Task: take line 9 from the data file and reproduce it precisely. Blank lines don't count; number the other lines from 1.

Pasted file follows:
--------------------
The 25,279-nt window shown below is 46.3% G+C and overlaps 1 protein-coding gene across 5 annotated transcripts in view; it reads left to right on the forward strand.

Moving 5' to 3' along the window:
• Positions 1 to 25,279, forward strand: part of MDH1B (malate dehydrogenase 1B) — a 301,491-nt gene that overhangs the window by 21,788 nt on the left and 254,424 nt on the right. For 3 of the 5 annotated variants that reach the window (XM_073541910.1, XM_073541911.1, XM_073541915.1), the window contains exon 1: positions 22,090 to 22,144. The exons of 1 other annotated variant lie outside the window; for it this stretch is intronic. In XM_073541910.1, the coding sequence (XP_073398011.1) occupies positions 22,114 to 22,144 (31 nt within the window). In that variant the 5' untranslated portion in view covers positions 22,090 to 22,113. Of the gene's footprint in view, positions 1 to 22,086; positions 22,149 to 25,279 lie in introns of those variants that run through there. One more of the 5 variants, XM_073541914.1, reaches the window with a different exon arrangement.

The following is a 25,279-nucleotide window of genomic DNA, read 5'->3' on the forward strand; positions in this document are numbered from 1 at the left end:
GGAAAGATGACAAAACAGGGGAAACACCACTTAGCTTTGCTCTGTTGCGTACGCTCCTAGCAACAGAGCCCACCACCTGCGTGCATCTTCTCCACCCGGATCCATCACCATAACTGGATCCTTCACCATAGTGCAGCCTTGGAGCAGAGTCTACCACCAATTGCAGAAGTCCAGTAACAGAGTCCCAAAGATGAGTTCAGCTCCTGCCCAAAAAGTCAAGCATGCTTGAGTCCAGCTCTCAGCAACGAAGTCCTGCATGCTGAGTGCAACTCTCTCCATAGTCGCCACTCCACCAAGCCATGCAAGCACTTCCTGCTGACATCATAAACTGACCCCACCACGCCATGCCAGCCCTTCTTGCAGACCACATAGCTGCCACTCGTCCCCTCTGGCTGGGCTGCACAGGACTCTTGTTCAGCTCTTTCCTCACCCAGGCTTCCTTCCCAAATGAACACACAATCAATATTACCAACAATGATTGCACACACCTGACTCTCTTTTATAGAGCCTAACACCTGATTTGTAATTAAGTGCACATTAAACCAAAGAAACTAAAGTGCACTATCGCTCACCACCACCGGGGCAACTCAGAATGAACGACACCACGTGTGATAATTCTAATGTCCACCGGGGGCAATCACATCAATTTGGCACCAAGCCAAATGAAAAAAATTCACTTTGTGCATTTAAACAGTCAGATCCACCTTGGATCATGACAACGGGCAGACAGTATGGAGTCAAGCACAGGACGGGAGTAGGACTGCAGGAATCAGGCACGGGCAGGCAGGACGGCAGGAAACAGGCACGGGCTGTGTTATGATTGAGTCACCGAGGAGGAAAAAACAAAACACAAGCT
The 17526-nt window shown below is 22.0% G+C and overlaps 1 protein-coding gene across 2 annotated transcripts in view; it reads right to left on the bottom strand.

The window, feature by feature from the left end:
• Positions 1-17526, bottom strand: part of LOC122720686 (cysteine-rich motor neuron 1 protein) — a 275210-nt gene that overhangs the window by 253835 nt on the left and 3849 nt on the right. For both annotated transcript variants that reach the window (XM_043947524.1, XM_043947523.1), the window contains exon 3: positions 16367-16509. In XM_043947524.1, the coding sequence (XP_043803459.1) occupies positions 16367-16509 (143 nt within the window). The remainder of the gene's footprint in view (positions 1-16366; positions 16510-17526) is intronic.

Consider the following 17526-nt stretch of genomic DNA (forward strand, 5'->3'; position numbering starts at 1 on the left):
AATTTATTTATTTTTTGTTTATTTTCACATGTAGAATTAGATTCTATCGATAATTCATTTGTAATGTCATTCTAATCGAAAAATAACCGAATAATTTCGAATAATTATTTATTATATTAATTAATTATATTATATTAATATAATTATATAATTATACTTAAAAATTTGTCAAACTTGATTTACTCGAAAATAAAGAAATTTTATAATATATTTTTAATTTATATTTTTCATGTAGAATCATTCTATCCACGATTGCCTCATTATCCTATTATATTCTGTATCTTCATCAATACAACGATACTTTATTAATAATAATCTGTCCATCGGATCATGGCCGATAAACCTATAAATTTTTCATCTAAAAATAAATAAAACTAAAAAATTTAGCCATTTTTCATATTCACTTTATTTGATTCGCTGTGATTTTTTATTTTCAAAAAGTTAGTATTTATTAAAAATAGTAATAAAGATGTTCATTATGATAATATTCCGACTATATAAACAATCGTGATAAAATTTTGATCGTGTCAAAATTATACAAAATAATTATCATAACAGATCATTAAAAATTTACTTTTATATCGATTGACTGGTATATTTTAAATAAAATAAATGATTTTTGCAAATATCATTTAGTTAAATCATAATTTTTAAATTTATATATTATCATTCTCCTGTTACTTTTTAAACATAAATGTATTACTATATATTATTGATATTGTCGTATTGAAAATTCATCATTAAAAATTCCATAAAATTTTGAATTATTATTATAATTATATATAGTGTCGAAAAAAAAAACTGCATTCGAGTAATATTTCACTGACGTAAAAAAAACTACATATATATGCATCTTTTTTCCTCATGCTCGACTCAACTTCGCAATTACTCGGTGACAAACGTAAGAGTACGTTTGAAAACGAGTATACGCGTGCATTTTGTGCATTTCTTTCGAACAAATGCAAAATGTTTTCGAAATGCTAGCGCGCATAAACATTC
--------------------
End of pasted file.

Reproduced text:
Consider the following 17526-nt stretch of genomic DNA (forward strand, 5'->3'; position numbering starts at 1 on the left):